“I had a classmate in high school who was extremely intelligent. He wasn’t religious at that time – most Kurdish people are secular; they don’t believe much in the way of fundamental or extremist religion. When I was a Master’s student at university, I heard that he had joined Al Qaeda in Afghanistan. At the time, I was wondering why some people wanted to join Al Qaeda and other extremist groups. Especially when most of my friends and I were always against those groups in my province. About a year later, I heard the news that he had been killed in Afghanistan along with Abdullah Masood. I was shocked – why? Why did he join? What was the psychological root of this process?”
Dr. Yusef Karimi is Kurdish, and came here to Canada from Iran two years ago. He finished his Ph.D. in counselling psychology in Iran, where he was particularly interested in understanding what make people join groups like Al Qaeda and ISIS. He went to villages at the border of Iran and Iraq for Friday prayers and then through the rest of the weekend, interviewing members of extremist groups over the course of about 4-5 years.
“I communicated with them, gathered lots of information about them, and interviewed 16 Salafi Jihadists. Unfortunately, after these interviews, three of them joined ISIS in Syria and were killed there. As a human being and as a psychologist, I had got to know these people for a while. I became depressed after they were killed. My main idea at that time was to find a way to convince people not to join these extremist groups in the first place. To this day, I’ve been still trying to find an answer for this question.”
The answer, says Dr. Karimi, is most definitely not what the West has been doing in terms of counter-terrorism, invading Afghanistan and Iraq with the goal of ‘nation-building’, drone strikes in Syria and Somalia, and all the other interventions that start with military aggression and occupation. He points to the recent events in Afghanistan, the resurgence of the Taliban after the US withdrawal, as a good example of this flawed strategy.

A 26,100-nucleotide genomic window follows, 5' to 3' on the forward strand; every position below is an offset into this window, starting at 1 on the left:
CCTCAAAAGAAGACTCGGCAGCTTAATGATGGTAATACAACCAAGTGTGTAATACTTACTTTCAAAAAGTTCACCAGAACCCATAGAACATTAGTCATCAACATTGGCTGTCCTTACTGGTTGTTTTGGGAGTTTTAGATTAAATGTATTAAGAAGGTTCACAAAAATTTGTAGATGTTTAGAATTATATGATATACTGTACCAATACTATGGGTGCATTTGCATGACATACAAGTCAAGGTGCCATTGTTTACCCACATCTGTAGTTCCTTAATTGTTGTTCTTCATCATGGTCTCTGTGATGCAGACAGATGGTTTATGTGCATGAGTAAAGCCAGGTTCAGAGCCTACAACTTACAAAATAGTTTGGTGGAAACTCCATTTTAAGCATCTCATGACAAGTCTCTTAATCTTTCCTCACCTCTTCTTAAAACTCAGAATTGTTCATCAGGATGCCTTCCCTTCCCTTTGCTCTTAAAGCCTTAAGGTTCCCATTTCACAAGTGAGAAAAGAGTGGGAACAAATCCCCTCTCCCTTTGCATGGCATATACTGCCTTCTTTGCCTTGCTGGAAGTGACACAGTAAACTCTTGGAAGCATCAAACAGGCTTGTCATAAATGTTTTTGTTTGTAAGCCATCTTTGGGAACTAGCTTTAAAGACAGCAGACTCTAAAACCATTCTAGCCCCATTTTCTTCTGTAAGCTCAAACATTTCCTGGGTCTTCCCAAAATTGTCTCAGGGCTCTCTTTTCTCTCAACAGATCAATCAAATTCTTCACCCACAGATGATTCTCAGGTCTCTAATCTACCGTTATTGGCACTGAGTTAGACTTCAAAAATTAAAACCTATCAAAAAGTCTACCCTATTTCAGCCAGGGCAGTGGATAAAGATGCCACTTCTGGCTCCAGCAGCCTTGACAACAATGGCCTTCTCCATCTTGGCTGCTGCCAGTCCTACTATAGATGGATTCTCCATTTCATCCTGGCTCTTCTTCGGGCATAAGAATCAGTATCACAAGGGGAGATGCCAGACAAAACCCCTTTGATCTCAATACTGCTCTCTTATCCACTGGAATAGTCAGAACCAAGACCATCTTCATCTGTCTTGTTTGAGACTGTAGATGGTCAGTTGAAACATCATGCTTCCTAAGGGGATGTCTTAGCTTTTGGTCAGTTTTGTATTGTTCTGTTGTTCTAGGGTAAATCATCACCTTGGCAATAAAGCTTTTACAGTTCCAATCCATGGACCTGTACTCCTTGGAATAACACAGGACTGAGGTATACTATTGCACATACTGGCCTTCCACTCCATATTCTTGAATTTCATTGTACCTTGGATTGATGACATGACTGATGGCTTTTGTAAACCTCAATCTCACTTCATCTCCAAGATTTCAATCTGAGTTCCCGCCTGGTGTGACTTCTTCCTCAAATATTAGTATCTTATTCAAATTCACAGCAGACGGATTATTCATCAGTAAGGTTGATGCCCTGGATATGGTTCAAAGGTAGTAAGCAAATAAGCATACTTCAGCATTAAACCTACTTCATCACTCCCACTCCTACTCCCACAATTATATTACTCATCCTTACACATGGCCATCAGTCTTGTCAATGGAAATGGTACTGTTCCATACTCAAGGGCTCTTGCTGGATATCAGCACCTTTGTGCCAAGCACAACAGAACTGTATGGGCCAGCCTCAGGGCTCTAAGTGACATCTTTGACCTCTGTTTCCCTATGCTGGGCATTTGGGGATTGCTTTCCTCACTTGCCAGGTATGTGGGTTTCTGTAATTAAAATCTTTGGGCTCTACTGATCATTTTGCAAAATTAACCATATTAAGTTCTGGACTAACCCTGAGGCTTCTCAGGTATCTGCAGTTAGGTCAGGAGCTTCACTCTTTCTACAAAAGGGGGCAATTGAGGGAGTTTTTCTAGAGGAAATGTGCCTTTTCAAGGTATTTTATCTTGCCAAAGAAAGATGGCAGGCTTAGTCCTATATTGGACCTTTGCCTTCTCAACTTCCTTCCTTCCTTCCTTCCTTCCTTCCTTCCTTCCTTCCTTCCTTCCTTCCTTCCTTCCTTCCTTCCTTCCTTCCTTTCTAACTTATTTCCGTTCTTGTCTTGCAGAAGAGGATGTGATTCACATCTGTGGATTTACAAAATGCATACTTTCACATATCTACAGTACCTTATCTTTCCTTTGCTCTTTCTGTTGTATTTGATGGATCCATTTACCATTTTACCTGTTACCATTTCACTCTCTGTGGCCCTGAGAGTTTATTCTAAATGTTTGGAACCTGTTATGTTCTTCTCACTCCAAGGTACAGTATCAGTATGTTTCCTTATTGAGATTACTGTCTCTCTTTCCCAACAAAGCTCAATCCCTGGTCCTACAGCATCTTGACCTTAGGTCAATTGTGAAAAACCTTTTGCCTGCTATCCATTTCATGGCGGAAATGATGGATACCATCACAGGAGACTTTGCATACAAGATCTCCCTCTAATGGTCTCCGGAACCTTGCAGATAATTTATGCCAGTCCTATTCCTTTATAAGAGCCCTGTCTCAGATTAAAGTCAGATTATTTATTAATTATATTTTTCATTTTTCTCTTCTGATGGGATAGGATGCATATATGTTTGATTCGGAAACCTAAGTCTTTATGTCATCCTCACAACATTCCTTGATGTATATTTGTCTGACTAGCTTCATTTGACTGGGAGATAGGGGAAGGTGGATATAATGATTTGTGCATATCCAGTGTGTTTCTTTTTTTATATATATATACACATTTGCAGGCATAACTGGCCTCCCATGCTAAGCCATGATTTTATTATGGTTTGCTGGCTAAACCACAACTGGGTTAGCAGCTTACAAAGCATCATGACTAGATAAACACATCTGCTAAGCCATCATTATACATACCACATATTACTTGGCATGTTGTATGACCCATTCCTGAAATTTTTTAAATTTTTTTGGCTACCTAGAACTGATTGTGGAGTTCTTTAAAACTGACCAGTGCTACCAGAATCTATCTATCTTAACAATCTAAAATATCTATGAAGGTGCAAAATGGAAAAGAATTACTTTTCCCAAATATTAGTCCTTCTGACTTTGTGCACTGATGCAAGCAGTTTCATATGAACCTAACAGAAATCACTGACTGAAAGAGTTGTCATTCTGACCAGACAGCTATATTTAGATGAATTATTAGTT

“I think what has been done in the Middle East in terms of understanding and fighting extremism is doomed to failure because of the use of ineffective methods. The attempts for understanding and dissolving such extremist groups require phenomenological approaches that get to the roots of the problem. Politicians and decision-makers usually prefer to define and evaluate current extremist groups in the Middle East in terms of their existing organizational capacity rather than the actual threats posed by that group.
As a psychologist, as someone who has been in those countries in the Middle East and has been a part of that culture, what we have observed in recent months in Afghanistan is the failure of the ‘nation building’ efforts of the past 20 years. We can consider lots of factors that have led to this failure, but in my opinion, there is one factor we should consider most seriously. That is, a lack of knowledge of the psychological characteristics of the Afghan people. Psychology, in this circumstance, can provide us with a great amount of knowledge of the characteristics of an individual in a community. That can go a long way toward peace making and conflict resolution.”